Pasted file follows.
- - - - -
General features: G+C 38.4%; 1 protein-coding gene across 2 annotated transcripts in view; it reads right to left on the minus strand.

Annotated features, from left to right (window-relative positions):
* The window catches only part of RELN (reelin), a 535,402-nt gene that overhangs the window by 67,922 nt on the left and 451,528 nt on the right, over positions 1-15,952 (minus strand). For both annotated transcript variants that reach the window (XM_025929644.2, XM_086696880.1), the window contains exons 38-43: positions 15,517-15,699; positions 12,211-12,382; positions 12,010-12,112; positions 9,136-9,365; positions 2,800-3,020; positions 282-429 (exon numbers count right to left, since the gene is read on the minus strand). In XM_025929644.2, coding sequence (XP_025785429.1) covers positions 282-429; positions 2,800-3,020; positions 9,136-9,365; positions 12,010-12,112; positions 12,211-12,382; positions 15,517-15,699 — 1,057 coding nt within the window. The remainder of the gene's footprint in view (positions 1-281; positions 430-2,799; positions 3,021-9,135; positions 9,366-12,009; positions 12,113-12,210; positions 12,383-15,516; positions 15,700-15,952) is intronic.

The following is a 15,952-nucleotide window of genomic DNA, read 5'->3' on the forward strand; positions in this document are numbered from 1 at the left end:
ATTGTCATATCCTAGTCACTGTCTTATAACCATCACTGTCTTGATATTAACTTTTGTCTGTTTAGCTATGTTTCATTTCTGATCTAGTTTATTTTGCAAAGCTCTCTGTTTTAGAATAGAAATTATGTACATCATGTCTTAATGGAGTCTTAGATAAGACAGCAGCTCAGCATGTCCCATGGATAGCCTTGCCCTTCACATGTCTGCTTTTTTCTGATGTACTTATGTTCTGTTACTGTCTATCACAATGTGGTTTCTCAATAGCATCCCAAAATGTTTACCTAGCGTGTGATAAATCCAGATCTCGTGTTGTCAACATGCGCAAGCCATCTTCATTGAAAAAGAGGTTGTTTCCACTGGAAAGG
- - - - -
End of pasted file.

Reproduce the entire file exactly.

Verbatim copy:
General features: G+C 38.4%; 1 protein-coding gene across 2 annotated transcripts in view; it reads right to left on the minus strand.

Annotated features, from left to right (window-relative positions):
* The window catches only part of RELN (reelin), a 535,402-nt gene that overhangs the window by 67,922 nt on the left and 451,528 nt on the right, over positions 1-15,952 (minus strand). For both annotated transcript variants that reach the window (XM_025929644.2, XM_086696880.1), the window contains exons 38-43: positions 15,517-15,699; positions 12,211-12,382; positions 12,010-12,112; positions 9,136-9,365; positions 2,800-3,020; positions 282-429 (exon numbers count right to left, since the gene is read on the minus strand). In XM_025929644.2, coding sequence (XP_025785429.1) covers positions 282-429; positions 2,800-3,020; positions 9,136-9,365; positions 12,010-12,112; positions 12,211-12,382; positions 15,517-15,699 — 1,057 coding nt within the window. The remainder of the gene's footprint in view (positions 1-281; positions 430-2,799; positions 3,021-9,135; positions 9,366-12,009; positions 12,113-12,210; positions 12,383-15,516; positions 15,700-15,952) is intronic.

The following is a 15,952-nucleotide window of genomic DNA, read 5'->3' on the forward strand; positions in this document are numbered from 1 at the left end:
ATTGTCATATCCTAGTCACTGTCTTATAACCATCACTGTCTTGATATTAACTTTTGTCTGTTTAGCTATGTTTCATTTCTGATCTAGTTTATTTTGCAAAGCTCTCTGTTTTAGAATAGAAATTATGTACATCATGTCTTAATGGAGTCTTAGATAAGACAGCAGCTCAGCATGTCCCATGGATAGCCTTGCCCTTCACATGTCTGCTTTTTTCTGATGTACTTATGTTCTGTTACTGTCTATCACAATGTGGTTTCTCAATAGCATCCCAAAATGTTTACCTAGCGTGTGATAAATCCAGATCTCGTGTTGTCAACATGCGCAAGCCATCTTCATTGAAAAAGAGGTTGTTTCCACTGGAAAGG